Basic Steps in Running for Office
The City of Gilroy is a charter city. The charter establishes the City’s elections shall be in accordance with the provisions of the Elections Code of the State of California.
It is easy to get started running for office. In order to be eligible to hold office as a member of the City Council, a person must be qualified to vote in a Gilroy election prior to the last day for filing of nomination papers as determined by applicable State law. In order to qualify as a registered voter in Gilroy, you must be a United States citizen; a resident within the city limits of Gilroy; at least 18 years of age on the date of the next election; and, not in prison or on parole for a felony conviction. Prior to issuing nomination papers, the registration of all prospective candidates will be verified with the assistance of the Santa Clara County Registrar of Voters (Gilroy City Charter Section 403).
During a specific period known as the “Nomination Period,” you may obtain your official papers from the Gilroy City Clerk. Once your papers are complete, turn them in to the Gilroy City Clerk.
Before starting your campaign, you will need to become familiar with several other requirements. This is not an all-inclusive list, so please be sure to check with the Gilroy City Clerk on other requirements.
Fair Political Practices Commission (FPPC) Rules and Requirements
You and your treasurer will need to become conversant with the rules of the Political Reform Act, which is the State law that regulates contributions and expenditures for elective offices in California. The Fair Political Practices Commission (the FPPC) has regulatory responsibility and authority for the Act. The day-to-day implementation of the Act for City offices is the responsibility of the Gilroy City Clerk.
FPPC manuals and forms are available from the FPPC website or from the Gilroy City Clerk’s Office.
If you plan on receiving or spending more than $2,000 on your campaign, here are some things you’ll need to do:
- Obtain a copy of Campaign Manual 2 from the FPPC website or from the City Clerk; read it and give a copy to you Treasurer.
- Check with your City Clerk to become familiar with any special requirements your City has regarding campaign contributions and expenditures, particularly those related to contribution limits and times during which contribution may be accepted.
- Before you collect or spend any funds in connection with your campaign, file a From 501, Candidate Intention Statement.
- Open a bank account for your committee.
- Within 10 days of receiving $2,000 in contributions, file a Form 410, Statement of Organization.
- Become familiar with campaign report filing requirement and deadlines.
- Attend an FPPC seminar (information available on the FPPC website or call the FPPC at 916-322-5660).
How to Run for Office
Receiving Funds Prior to Nomination Papers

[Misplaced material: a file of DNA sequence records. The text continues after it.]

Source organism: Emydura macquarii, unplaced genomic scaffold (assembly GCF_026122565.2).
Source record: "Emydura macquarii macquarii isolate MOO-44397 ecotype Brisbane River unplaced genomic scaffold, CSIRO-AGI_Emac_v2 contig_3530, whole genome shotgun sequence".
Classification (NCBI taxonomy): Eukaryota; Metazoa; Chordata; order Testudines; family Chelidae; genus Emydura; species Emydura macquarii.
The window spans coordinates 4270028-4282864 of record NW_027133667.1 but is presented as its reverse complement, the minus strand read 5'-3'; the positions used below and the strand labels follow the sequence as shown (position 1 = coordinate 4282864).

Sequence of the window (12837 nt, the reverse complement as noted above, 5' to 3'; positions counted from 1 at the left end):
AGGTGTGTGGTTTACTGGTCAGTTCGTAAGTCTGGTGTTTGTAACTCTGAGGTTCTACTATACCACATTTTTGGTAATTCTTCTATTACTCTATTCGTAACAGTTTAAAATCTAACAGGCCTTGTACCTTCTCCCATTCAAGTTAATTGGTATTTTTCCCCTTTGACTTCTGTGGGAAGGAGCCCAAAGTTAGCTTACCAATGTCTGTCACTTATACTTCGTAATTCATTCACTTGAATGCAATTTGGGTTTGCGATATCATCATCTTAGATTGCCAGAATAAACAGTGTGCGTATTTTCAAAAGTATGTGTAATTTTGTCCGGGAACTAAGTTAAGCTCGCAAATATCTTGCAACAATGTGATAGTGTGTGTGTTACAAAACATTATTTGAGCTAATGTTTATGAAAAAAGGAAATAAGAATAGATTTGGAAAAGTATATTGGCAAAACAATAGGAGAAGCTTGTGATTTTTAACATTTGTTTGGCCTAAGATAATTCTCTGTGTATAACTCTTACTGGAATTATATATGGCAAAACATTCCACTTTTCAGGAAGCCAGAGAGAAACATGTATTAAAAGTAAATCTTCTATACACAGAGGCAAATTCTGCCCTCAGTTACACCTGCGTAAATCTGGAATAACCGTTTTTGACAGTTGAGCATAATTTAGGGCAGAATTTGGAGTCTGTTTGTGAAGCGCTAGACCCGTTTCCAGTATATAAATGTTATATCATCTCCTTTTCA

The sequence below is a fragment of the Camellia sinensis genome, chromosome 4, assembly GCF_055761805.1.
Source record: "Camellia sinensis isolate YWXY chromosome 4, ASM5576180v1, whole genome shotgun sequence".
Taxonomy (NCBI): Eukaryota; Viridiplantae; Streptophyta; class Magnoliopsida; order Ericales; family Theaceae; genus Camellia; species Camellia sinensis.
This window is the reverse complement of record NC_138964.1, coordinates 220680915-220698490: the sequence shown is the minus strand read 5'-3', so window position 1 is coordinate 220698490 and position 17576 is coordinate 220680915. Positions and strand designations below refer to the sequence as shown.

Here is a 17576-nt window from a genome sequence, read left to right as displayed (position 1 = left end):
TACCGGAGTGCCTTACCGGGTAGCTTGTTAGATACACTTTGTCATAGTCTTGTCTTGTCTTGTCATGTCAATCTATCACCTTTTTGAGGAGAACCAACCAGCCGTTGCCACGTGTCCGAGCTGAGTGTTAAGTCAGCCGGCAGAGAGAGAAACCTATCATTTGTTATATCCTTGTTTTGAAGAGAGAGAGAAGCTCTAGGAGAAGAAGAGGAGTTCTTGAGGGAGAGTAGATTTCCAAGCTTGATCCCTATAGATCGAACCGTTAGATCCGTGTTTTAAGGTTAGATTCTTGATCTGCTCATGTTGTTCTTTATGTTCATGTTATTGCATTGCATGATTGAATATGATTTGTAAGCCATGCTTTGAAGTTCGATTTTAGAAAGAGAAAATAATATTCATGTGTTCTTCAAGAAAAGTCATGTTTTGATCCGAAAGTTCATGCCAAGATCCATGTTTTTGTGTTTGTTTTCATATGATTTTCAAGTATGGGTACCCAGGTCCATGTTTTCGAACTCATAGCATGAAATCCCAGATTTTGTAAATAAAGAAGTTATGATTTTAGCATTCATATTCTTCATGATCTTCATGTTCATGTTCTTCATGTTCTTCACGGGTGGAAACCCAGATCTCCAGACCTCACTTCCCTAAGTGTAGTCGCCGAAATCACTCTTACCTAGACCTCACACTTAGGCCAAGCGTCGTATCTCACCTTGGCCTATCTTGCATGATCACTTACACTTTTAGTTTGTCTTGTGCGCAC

Every prospective candidate is able to file their FPPC Form 501 prior to the nomination period. A candidate must file this form for each election, including reelection to the same office. File your Form 501 with the City Clerk before you solicit or receive any contributions or before you make expenditures from personal funds on behalf of your candidacy.
Once you receive contributions from others totaling $2,000 or more in a calendar year to spend on California elections, you must register yourself with California Secretary of State and report all receipts and expenditures with FPPC Form 410. “Contributions” include monetary payments, loans and non-monetary goods and services received or made for a political purpose. File this form within 10 days of receiving $2,000 in contributions. Include a $50 payment made payable to the Secretary of State. You will also need to provide a copy with the City Clerk who will receive the original campaign statements.
Every election starts with a “Nominating period.” This is the period of time that begins 113 days before the day of the election and ends 88 days before the day of the election. This is the only period of time during which you can obtain “nomination papers,” which are the forms you need to submit in order to run for office. Contact your City Clerk for an appointment.
Obtain the signatures of a minimum of 20, maximum of 30 registered voters on your nomination papers.
This is the word or group of not more than three words which will appear on the ballot under your name. It designates your principal profession, vocation occupation, subject to certain requirement of the Elections Code.
Start thinking about what you want your candidate’s statement to say. Your statement is limited to 200 words, as defined by the Elections Code.
Check with the City Clerk regarding the City’s political sign ordinance and requirements.